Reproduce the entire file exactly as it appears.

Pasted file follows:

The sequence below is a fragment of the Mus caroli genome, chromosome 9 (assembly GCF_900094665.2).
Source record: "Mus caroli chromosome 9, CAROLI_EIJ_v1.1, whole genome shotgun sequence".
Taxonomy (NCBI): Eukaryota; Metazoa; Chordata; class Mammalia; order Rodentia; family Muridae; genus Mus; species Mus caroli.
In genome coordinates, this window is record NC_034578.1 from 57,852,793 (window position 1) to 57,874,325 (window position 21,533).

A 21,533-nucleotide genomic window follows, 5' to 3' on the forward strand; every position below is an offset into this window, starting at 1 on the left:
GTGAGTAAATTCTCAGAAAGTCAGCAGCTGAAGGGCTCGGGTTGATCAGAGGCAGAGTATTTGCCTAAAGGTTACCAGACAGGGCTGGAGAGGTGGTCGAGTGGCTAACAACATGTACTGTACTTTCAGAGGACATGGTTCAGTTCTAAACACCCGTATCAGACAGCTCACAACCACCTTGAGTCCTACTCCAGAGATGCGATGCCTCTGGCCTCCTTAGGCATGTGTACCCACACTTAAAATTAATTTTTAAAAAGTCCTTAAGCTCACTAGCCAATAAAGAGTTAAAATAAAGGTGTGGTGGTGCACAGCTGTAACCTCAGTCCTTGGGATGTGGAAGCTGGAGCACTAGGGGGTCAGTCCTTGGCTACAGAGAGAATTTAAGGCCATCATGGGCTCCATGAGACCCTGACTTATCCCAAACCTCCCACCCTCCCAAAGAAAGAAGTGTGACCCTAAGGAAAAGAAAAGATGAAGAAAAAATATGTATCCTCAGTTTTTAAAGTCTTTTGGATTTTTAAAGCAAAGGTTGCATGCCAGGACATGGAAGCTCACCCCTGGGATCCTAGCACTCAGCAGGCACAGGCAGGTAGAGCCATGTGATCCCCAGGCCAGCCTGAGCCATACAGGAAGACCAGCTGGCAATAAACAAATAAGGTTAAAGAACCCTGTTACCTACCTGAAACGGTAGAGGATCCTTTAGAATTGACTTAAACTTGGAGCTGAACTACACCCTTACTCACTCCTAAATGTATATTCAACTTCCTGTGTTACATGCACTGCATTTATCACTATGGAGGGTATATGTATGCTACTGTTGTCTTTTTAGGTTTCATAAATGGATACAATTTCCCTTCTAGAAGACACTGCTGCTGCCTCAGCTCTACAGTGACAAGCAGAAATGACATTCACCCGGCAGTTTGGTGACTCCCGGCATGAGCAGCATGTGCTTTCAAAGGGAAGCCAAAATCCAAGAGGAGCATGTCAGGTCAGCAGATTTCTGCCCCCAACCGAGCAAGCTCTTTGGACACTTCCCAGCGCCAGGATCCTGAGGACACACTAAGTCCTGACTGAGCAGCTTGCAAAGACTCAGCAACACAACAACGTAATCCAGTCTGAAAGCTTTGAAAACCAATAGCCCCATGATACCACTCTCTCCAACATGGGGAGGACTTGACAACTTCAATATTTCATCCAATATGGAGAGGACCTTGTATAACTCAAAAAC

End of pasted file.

The sequence below is a fragment of the Mus caroli genome, chromosome 9 (assembly GCF_900094665.2).
Source record: "Mus caroli chromosome 9, CAROLI_EIJ_v1.1, whole genome shotgun sequence".
Taxonomy (NCBI): Eukaryota; Metazoa; Chordata; class Mammalia; order Rodentia; family Muridae; genus Mus; species Mus caroli.
In genome coordinates, this window is record NC_034578.1 from 57,852,793 (window position 1) to 57,874,325 (window position 21,533).

A 21,533-nucleotide genomic window follows, 5' to 3' on the forward strand; every position below is an offset into this window, starting at 1 on the left:
GTGAGTAAATTCTCAGAAAGTCAGCAGCTGAAGGGCTCGGGTTGATCAGAGGCAGAGTATTTGCCTAAAGGTTACCAGACAGGGCTGGAGAGGTGGTCGAGTGGCTAACAACATGTACTGTACTTTCAGAGGACATGGTTCAGTTCTAAACACCCGTATCAGACAGCTCACAACCACCTTGAGTCCTACTCCAGAGATGCGATGCCTCTGGCCTCCTTAGGCATGTGTACCCACACTTAAAATTAATTTTTAAAAAGTCCTTAAGCTCACTAGCCAATAAAGAGTTAAAATAAAGGTGTGGTGGTGCACAGCTGTAACCTCAGTCCTTGGGATGTGGAAGCTGGAGCACTAGGGGGTCAGTCCTTGGCTACAGAGAGAATTTAAGGCCATCATGGGCTCCATGAGACCCTGACTTATCCCAAACCTCCCACCCTCCCAAAGAAAGAAGTGTGACCCTAAGGAAAAGAAAAGATGAAGAAAAAATATGTATCCTCAGTTTTTAAAGTCTTTTGGATTTTTAAAGCAAAGGTTGCATGCCAGGACATGGAAGCTCACCCCTGGGATCCTAGCACTCAGCAGGCACAGGCAGGTAGAGCCATGTGATCCCCAGGCCAGCCTGAGCCATACAGGAAGACCAGCTGGCAATAAACAAATAAGGTTAAAGAACCCTGTTACCTACCTGAAACGGTAGAGGATCCTTTAGAATTGACTTAAACTTGGAGCTGAACTACACCCTTACTCACTCCTAAATGTATATTCAACTTCCTGTGTTACATGCACTGCATTTATCACTATGGAGGGTATATGTATGCTACTGTTGTCTTTTTAGGTTTCATAAATGGATACAATTTCCCTTCTAGAAGACACTGCTGCTGCCTCAGCTCTACAGTGACAAGCAGAAATGACATTCACCCGGCAGTTTGGTGACTCCCGGCATGAGCAGCATGTGCTTTCAAAGGGAAGCCAAAATCCAAGAGGAGCATGTCAGGTCAGCAGATTTCTGCCCCCAACCGAGCAAGCTCTTTGGACACTTCCCAGCGCCAGGATCCTGAGGACACACTAAGTCCTGACTGAGCAGCTTGCAAAGACTCAGCAACACAACAACGTAATCCAGTCTGAAAGCTTTGAAAACCAATAGCCCCATGATACCACTCTCTCCAACATGGGGAGGACTTGACAACTTCAATATTTCATCCAATATGGAGAGGACCTTGTATAACTCAAAAAC